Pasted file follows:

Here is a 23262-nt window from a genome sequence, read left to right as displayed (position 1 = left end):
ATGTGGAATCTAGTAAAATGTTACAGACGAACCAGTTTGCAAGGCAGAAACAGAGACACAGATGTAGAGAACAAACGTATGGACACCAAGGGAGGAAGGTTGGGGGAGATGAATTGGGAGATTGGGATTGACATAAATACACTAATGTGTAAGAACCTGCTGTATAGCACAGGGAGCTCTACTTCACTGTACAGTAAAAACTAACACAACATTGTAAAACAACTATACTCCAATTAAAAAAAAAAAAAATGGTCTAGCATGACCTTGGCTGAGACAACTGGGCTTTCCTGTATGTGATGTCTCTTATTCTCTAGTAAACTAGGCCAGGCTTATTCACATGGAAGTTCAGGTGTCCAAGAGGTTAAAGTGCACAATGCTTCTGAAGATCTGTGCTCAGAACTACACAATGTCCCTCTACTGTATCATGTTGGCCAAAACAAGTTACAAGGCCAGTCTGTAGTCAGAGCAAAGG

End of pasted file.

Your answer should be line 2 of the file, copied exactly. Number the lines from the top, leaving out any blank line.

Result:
ATGTGGAATCTAGTAAAATGTTACAGACGAACCAGTTTGCAAGGCAGAAACAGAGACACAGATGTAGAGAACAAACGTATGGACACCAAGGGAGGAAGGTTGGGGGAGATGAATTGGGAGATTGGGATTGACATAAATACACTAATGTGTAAGAACCTGCTGTATAGCACAGGGAGCTCTACTTCACTGTACAGTAAAAACTAACACAACATTGTAAAACAACTATACTCCAATTAAAAAAAAAAAAAATGGTCTAGCATGACCTTGGCTGAGACAACTGGGCTTTCCTGTATGTGATGTCTCTTATTCTCTAGTAAACTAGGCCAGGCTTATTCACATGGAAGTTCAGGTGTCCAAGAGGTTAAAGTGCACAATGCTTCTGAAGATCTGTGCTCAGAACTACACAATGTCCCTCTACTGTATCATGTTGGCCAAAACAAGTTACAAGGCCAGTCTGTAGTCAGAGCAAAGG